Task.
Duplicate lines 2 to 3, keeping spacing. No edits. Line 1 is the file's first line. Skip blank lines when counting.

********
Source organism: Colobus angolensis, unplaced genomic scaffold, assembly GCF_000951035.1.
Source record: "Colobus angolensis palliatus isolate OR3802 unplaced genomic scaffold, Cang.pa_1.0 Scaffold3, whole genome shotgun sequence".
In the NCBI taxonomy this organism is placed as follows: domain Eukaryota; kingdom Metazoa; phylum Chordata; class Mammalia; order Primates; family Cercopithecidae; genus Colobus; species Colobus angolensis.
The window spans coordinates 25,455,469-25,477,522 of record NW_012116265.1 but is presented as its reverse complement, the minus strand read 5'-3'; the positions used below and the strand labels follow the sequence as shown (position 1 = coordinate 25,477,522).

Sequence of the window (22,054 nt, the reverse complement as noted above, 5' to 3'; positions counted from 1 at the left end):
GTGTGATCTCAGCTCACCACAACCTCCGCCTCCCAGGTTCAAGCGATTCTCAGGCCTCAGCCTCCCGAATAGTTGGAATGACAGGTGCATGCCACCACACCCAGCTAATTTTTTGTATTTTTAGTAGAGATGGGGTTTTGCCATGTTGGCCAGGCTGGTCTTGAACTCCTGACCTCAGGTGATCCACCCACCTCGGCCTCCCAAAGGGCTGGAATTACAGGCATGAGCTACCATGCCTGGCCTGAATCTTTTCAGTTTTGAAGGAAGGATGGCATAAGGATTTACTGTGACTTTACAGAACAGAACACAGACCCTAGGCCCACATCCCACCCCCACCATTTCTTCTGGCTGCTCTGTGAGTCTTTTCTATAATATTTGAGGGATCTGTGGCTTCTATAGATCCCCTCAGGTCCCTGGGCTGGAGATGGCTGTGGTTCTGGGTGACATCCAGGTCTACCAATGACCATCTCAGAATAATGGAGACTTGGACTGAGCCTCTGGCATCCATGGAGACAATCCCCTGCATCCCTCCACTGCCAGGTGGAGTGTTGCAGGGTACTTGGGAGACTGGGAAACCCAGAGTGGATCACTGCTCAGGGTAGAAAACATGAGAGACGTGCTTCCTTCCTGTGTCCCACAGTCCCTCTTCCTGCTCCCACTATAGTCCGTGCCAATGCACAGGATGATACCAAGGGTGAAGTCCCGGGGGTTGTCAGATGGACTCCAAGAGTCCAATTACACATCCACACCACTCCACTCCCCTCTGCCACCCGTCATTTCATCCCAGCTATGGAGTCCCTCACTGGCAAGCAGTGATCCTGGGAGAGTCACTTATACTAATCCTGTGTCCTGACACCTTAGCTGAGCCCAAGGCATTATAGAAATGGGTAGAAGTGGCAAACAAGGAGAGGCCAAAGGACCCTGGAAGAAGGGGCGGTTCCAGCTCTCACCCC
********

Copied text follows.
Source record: "Colobus angolensis palliatus isolate OR3802 unplaced genomic scaffold, Cang.pa_1.0 Scaffold3, whole genome shotgun sequence".
In the NCBI taxonomy this organism is placed as follows: domain Eukaryota; kingdom Metazoa; phylum Chordata; class Mammalia; order Primates; family Cercopithecidae; genus Colobus; species Colobus angolensis.